For most players of the Algerian women’s national wheelchair basketball team a dream came true last month. They helped a continent make Paralympic history, because at Rio 2016, Algeria became the first African women’s wheelchair basketball team to play in a Paralympic Games. We found out about their Rio experience and what their future plans are:
IWBF (International Wheelchair Basketball Federation) realised that to ensure there was growth and development in the women’s game in Africa there had to be a legitimate opportunity for the women’s programme to retain an at least one place at a major World Event.
IWBF Secretary General, Maureen Orchard, said “We were delighted to have representation from the Africa zone and full representation at the zonal qualification tournament. This really reflects the hard work being undertaken in the zone and member nations.
“Our work with the Africa zone showed our commitment to them and will result in even more teams in the future competing in the qualification tournament.”
The team felt very welcome at Rio 2016, Algerian Head Coach, Djawed Zigh, said “It is a great responsibility for our team. It’s our first time participating at a Paralympics and competing in this sort of competition at such a high performance level. However it provides great happiness for us to be here, representing a great continent such as Africa and also lots of women with many different disabilities.”
The Paralympic Games were a challenge for the team with the standard of the women’s game across the world improving all the time. Not only this but they had little time to prepare for the tournament and Algeria is also a country where it’s hard to convince women to take part because they are mostly expected not to play sport.
Nevertheless the twelve women who participated at the Paralympic Games did so with all their heart. Algeria’s captain Djamila Khemgani said, “It’s a great honour for me to play at Paralympic Games, for me it is the first time to be in a place such as this and I feel so excited and so happy to be part of such a great event.”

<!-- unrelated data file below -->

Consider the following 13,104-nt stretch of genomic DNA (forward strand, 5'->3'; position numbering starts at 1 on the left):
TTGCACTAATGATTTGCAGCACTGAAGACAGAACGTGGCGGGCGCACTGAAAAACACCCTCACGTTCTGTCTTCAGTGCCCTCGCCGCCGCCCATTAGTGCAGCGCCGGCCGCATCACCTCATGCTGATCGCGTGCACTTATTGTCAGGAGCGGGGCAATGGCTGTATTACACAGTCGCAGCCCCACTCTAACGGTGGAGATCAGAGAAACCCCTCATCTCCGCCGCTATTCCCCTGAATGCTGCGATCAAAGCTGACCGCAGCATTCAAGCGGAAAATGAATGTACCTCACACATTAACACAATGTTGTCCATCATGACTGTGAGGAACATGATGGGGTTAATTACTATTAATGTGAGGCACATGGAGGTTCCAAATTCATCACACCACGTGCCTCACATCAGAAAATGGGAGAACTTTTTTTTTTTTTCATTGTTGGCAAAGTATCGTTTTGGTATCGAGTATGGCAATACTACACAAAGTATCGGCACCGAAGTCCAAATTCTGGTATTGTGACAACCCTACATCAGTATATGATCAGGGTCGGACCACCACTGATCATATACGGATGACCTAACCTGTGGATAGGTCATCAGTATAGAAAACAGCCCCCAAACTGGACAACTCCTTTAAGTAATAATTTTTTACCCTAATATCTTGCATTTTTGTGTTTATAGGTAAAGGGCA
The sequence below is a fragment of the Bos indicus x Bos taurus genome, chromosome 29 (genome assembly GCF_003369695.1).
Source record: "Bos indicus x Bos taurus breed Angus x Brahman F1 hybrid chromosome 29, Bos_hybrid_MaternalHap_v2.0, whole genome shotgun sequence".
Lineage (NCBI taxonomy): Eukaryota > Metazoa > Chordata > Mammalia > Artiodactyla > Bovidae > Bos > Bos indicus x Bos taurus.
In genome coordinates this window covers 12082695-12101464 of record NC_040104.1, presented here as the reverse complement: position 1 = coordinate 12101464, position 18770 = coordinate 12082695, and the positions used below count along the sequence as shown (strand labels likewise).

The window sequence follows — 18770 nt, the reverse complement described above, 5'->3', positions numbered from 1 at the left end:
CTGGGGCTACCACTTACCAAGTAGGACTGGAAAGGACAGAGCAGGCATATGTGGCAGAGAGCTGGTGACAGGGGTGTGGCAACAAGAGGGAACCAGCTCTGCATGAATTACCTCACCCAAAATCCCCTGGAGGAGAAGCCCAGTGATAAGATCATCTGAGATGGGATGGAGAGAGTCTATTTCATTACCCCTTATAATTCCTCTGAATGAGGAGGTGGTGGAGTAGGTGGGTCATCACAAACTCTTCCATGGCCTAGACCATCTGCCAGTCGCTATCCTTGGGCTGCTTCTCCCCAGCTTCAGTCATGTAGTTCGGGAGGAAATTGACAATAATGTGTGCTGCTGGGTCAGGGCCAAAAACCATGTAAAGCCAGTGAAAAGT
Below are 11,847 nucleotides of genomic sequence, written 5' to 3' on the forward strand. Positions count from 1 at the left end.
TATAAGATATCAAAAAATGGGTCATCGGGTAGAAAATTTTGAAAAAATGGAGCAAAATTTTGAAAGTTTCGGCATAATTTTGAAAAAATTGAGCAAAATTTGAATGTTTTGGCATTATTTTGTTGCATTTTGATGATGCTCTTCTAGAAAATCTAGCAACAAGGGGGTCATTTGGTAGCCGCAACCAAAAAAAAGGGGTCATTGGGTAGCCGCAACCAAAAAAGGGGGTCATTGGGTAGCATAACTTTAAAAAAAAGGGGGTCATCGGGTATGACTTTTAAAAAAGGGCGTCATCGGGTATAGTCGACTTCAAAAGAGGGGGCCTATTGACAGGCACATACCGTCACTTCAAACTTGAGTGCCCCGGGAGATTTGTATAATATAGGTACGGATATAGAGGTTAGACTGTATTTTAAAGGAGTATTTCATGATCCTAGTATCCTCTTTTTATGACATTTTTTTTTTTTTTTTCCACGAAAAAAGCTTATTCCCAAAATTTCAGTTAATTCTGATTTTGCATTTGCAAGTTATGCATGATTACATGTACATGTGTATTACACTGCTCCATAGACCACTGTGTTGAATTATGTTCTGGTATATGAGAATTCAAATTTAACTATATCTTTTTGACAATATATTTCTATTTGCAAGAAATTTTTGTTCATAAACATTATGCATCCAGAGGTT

They may not have won a game at the Games however the achievement of just getting there and being part of the event is a success for them. Now they will look to improve said Algerian player, Halima Kedjoun: “We did not play well as a team or in harmony with each other, everybody played their own game as we only had a few months preparing together for the Games. We aren’t as well prepared as other teams however in the next tournament we will be and we will try and win a medal. I have really enjoyed this experience at the Paralympic Games and will take away what I have learnt from being here for the next one.”
Secretary General of IWBF, Maureen Orchard said, “For a first time team they should be pleased with their results and look to improve on this in the future. I met with their delegation leaders to congratulate them and encourage them to continue to support the team in the future.”
IWBF also hopes that it will become a standard expectation that a women’s team from Africa will qualify for major World events, Maureen Orchard explains: “They will need to host a qualifying tournament of four or more teams to retain their automatic spot for World events. IWBF awards the spots based on finishes in the last major games – 1 to the host – one to each of the zones and the rest to the zone based on the finishes of the countries from the zone.”